Open Mic

Just A Citizensays:

Gman, LOI or BF

Could one of you post a new thread so we can speed up the discussions and perhaps start some new ones???

I haven’t got the access yet and it appears USW is booked up.

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Comments

  1. 8)

    • Mornin BF. Did you even go to sleep last night? 8)

      • Mathius™ says:

        BF does not sleep. He only enters power-save mode.

        • Mathius, Anita

          I do not like going to sleep, nor do I like getting up after I do go to sleep.

          I am sort of a person of momentum – once I get moving, I do not want to stop. Once I stop, I do not want to get moving.

          • Mathius™ says:

            I’m the same way. I can stay up all night easily – I have to force myself to go to bed. But once asleep, I don’t wake up easily.

            Also, flag, I’m posting a video below – I think you’ll enjoy it.

          • This goes along with BFs values of not wanting to be a ‘jerk’

  2. October 3, 2011
    Celebrate the Death of ‘An Enemy of the State’ — or Be Considered One Yourself
    Posted by William Grigg on October 3, 2011 10:05 AM

    “For the second time this year, Americans can celebrate the elimination of another enemy of the state, ” proclaims columnist Mark Paredes of Utah’s Deseret News, who — like any other collectivist drone — appears to be a stranger in the house of irony. He also appears to believe that the words “can” and “must” are synonymous in this context, since he denigrates Rep. Ron Paul for refusing to join in the celebration of this summary execution, which according to Paredes has “come from all quarters.”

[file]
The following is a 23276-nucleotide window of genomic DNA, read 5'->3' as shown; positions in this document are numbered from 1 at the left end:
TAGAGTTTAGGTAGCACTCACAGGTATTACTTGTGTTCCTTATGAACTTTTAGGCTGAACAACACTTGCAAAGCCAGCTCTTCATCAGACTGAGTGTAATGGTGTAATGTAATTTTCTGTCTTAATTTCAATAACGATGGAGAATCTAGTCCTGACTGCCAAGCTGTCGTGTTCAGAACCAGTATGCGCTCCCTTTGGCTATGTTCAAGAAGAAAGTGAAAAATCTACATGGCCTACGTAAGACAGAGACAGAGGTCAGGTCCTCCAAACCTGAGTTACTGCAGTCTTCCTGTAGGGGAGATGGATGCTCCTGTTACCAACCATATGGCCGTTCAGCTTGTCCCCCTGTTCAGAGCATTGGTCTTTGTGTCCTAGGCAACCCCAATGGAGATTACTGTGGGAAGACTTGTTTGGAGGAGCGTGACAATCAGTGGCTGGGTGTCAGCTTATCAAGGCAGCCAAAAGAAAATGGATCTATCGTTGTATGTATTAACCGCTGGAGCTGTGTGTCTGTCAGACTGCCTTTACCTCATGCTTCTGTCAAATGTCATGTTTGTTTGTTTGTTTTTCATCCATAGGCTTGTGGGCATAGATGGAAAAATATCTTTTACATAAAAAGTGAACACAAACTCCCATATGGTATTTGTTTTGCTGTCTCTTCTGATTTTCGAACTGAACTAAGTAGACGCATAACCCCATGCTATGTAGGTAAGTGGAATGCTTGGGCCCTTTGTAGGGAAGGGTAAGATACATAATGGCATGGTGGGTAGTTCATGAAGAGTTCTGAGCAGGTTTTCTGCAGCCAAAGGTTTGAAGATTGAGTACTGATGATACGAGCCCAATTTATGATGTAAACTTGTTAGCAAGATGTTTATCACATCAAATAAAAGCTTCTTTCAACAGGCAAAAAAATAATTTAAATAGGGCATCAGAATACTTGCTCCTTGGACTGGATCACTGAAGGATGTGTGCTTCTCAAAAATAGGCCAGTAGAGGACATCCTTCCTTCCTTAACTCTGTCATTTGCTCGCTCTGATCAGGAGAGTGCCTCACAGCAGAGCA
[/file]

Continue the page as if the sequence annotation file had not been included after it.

“President Obama has elected to continue the Bush administration’s post-9/11 policy of authorizing the killing of U.S. citizens abroad if there is strong evidence of their involvement in terrorist activities,” recites Paredes in a creditable impression of a Stalin-era media apparatchik. “There is believed to be an official, secret list of those citizens who can be targeted. The elimination of a man who methodically planned to kill hundreds of his fellow Americans is exhibit A for the wisdom of this policy. To be sure, a great deal of care needs to be taken in identifying those on the list. However, American citizenship shouldn’t protect someone living abroad from suffering the immediate consequences of plotting mass murders on American soil.”

    This argument is as perfectly circular as a freshly minted Hula-Hoop: There is an official secret list of American citizens who are subject to summary execution, based on secret evidence — and the execution of somebody whose name is on that list validates the wisdom of that policy. Ron Paul’s objections, sniffs Paredes, mark him as “irrelevant” at best, and a fellow “enemy of the state” at worst.

    Paredes is an active member of the Church of Jesus Christ of Latter-day Saints (common referred to as the “Mormons”), which owns and operates the Deseret News. If he possessed so much as a molecule of historical insight, he would recognize that Ron Paul’s insistence on defending due process even when it applies to demonized “terrorist” enemies of the state puts him solidly in the company of Alexander Doniphan, who has been revered by generations of Mormons for acting in defense of that principle at a time when that church and its leaders were subject to an “extermination order” issued by Missouri Governor Lilburn Boggs.

    In the late 1830s, a low-grade civil war erupted in Missouri between Mormons and non-Mormons. Joseph Smith, the founding prophet of that church, was arrested by the Missouri state militia and accused of organizing a covert paramilitary terrorist band called the “Danites.”